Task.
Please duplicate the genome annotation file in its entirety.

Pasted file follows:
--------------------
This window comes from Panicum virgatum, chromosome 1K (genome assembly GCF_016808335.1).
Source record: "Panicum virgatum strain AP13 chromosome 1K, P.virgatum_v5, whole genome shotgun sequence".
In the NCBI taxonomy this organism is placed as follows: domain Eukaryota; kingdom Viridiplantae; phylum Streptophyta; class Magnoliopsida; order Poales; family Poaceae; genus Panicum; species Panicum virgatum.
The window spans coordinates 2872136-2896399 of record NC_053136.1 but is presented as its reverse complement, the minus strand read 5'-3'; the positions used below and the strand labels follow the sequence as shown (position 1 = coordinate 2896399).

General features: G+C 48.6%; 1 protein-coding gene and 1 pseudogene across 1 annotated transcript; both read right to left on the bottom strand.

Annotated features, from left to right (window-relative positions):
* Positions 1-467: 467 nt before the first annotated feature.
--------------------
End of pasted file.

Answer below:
This window comes from Panicum virgatum, chromosome 1K (genome assembly GCF_016808335.1).
Source record: "Panicum virgatum strain AP13 chromosome 1K, P.virgatum_v5, whole genome shotgun sequence".
In the NCBI taxonomy this organism is placed as follows: domain Eukaryota; kingdom Viridiplantae; phylum Streptophyta; class Magnoliopsida; order Poales; family Poaceae; genus Panicum; species Panicum virgatum.
The window spans coordinates 2872136-2896399 of record NC_053136.1 but is presented as its reverse complement, the minus strand read 5'-3'; the positions used below and the strand labels follow the sequence as shown (position 1 = coordinate 2896399).

General features: G+C 48.6%; 1 protein-coding gene and 1 pseudogene across 1 annotated transcript; both read right to left on the bottom strand.

Annotated features, from left to right (window-relative positions):
* Positions 1-467: 467 nt before the first annotated feature.